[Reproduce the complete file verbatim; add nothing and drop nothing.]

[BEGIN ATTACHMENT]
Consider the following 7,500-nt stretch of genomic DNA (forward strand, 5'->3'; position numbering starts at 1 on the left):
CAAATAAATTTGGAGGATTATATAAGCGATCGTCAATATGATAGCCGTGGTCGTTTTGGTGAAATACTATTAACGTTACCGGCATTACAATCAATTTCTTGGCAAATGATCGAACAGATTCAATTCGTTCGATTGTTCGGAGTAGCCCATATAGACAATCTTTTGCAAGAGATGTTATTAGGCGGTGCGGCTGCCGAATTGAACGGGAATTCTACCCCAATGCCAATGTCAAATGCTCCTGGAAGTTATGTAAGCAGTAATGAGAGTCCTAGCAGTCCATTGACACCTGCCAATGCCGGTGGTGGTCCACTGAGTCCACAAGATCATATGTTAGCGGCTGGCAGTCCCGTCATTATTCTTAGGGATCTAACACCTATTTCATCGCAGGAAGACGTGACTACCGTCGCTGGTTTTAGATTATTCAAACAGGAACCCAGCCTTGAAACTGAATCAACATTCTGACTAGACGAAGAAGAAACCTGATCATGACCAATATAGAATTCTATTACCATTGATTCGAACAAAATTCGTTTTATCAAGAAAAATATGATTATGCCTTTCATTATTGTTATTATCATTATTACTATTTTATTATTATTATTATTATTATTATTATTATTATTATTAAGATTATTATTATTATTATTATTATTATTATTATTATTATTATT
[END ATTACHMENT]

Consider the following 7,500-nt stretch of genomic DNA (forward strand, 5'->3'; position numbering starts at 1 on the left):
CAAATAAATTTGGAGGATTATATAAGCGATCGTCAATATGATAGCCGTGGTCGTTTTGGTGAAATACTATTAACGTTACCGGCATTACAATCAATTTCTTGGCAAATGATCGAACAGATTCAATTCGTTCGATTGTTCGGAGTAGCCCATATAGACAATCTTTTGCAAGAGATGTTATTAGGCGGTGCGGCTGCCGAATTGAACGGGAATTCTACCCCAATGCCAATGTCAAATGCTCCTGGAAGTTATGTAAGCAGTAATGAGAGTCCTAGCAGTCCATTGACACCTGCCAATGCCGGTGGTGGTCCACTGAGTCCACAAGATCATATGTTAGCGGCTGGCAGTCCCGTCATTATTCTTAGGGATCTAACACCTATTTCATCGCAGGAAGACGTGACTACCGTCGCTGGTTTTAGATTATTCAAACAGGAACCCAGCCTTGAAACTGAATCAACATTCTGACTAGACGAAGAAGAAACCTGATCATGACCAATATAGAATTCTATTACCATTGATTCGAACAAAATTCGTTTTATCAAGAAAAATATGATTATGCCTTTCATTATTGTTATTATCATTATTACTATTTTATTATTATTATTATTATTATTATTATTATTATTATTAAGATTATTATTATTATTATTATTATTATTATTATTATTATTATT